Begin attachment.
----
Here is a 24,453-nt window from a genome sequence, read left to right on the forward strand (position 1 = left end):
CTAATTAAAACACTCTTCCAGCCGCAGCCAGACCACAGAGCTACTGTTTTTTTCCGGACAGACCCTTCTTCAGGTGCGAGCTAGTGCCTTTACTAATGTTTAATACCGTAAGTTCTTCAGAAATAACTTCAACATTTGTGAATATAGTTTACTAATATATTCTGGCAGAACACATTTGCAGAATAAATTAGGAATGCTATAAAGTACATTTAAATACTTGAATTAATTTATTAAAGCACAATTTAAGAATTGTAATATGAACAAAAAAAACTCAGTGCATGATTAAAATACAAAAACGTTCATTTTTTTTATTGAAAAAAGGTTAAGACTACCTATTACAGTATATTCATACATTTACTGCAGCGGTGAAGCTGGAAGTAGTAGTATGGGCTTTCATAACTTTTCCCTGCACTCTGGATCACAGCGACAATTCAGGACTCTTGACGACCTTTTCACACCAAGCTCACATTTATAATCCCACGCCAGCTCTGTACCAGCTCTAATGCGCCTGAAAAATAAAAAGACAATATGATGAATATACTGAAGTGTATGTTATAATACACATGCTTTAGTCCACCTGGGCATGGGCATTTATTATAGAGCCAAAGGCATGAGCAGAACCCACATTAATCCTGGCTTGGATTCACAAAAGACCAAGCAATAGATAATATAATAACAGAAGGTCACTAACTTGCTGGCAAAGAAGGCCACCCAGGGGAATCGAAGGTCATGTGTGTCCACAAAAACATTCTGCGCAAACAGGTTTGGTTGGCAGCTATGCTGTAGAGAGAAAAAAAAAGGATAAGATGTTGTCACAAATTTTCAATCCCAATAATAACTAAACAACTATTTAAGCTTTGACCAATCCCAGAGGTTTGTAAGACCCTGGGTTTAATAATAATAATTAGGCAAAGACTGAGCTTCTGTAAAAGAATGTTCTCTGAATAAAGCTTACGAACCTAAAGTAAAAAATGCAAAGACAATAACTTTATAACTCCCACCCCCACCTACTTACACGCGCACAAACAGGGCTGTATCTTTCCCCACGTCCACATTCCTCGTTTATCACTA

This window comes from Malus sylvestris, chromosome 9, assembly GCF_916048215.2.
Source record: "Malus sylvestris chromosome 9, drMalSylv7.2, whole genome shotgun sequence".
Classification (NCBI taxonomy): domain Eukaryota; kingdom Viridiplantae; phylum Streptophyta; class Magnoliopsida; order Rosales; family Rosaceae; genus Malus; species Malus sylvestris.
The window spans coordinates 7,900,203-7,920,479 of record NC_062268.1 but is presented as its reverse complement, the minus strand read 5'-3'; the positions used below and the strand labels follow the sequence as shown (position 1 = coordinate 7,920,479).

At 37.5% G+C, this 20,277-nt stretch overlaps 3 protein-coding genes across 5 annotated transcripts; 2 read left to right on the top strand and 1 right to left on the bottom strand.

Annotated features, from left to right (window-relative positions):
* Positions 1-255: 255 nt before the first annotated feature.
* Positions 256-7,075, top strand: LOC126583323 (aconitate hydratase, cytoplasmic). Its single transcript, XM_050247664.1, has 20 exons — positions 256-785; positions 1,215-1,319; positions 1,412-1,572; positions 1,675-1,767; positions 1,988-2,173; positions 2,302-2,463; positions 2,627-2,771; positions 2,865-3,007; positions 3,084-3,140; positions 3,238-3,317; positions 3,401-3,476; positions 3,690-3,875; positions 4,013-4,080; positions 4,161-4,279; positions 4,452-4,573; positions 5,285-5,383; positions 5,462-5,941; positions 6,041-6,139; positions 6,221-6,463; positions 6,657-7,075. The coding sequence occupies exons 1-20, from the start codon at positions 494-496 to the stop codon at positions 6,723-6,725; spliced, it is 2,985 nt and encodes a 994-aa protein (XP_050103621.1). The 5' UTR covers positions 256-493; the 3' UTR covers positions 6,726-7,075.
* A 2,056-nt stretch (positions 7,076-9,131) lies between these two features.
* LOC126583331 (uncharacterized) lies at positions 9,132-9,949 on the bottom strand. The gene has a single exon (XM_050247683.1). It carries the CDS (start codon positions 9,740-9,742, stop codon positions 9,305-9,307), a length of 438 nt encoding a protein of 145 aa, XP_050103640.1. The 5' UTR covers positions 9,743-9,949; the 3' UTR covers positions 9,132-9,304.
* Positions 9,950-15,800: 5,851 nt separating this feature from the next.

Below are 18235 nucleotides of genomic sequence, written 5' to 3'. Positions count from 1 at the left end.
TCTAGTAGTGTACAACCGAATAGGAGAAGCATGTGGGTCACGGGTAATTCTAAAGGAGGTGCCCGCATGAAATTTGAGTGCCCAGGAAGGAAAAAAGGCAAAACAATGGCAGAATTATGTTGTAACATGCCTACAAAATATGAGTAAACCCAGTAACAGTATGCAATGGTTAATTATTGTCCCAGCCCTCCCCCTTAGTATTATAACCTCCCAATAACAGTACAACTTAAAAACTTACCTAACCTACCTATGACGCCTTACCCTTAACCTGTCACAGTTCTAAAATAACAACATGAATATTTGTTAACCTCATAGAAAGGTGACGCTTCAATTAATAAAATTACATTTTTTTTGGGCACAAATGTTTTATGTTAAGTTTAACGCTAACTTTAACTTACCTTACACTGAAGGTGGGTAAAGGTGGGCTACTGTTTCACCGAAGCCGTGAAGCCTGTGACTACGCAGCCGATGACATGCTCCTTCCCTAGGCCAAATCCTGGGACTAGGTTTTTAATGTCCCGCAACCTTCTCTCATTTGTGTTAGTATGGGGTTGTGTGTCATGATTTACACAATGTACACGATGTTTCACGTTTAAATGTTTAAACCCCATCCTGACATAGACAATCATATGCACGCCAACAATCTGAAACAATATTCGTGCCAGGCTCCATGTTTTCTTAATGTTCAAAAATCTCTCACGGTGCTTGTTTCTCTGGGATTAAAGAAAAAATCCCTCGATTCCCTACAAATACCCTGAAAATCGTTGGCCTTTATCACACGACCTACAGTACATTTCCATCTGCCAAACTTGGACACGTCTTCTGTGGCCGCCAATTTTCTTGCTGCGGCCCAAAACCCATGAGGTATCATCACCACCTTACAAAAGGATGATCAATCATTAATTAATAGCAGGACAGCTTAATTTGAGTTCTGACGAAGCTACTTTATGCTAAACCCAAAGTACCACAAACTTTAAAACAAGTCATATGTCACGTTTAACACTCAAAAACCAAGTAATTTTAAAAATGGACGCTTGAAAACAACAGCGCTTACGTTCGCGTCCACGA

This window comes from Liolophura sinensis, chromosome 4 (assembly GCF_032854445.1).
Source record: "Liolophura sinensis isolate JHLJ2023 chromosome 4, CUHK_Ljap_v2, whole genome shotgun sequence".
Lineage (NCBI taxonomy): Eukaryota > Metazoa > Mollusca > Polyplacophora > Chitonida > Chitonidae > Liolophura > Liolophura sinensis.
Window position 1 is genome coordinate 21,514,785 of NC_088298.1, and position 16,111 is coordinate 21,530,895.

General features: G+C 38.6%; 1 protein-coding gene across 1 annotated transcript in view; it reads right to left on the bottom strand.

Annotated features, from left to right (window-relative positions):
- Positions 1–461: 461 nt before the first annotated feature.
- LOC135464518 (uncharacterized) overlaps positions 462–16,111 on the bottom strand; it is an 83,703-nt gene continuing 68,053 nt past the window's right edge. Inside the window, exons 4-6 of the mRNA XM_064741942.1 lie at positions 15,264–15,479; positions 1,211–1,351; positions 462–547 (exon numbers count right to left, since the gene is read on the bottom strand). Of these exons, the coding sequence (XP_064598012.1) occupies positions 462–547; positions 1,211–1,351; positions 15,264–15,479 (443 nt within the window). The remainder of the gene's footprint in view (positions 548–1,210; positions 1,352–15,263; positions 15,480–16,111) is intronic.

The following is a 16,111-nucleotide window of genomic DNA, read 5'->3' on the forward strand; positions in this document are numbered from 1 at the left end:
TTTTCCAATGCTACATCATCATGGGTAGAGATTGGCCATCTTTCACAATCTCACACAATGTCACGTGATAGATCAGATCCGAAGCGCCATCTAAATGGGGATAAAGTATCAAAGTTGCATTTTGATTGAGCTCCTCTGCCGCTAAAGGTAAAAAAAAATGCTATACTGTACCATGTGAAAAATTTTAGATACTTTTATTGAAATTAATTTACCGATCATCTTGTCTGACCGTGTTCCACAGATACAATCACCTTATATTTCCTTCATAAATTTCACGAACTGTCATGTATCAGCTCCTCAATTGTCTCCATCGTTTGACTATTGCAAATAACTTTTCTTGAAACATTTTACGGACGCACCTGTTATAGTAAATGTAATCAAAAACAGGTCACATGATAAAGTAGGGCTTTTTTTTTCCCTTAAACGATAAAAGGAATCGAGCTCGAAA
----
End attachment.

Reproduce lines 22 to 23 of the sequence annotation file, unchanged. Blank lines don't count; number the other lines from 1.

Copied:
- Positions 1–461: 461 nt before the first annotated feature.
- LOC135464518 (uncharacterized) overlaps positions 462–16,111 on the bottom strand; it is an 83,703-nt gene continuing 68,053 nt past the window's right edge. Inside the window, exons 4-6 of the mRNA XM_064741942.1 lie at positions 15,264–15,479; positions 1,211–1,351; positions 462–547 (exon numbers count right to left, since the gene is read on the bottom strand). Of these exons, the coding sequence (XP_064598012.1) occupies positions 462–547; positions 1,211–1,351; positions 15,264–15,479 (443 nt within the window). The remainder of the gene's footprint in view (positions 548–1,210; positions 1,352–15,263; positions 15,480–16,111) is intronic.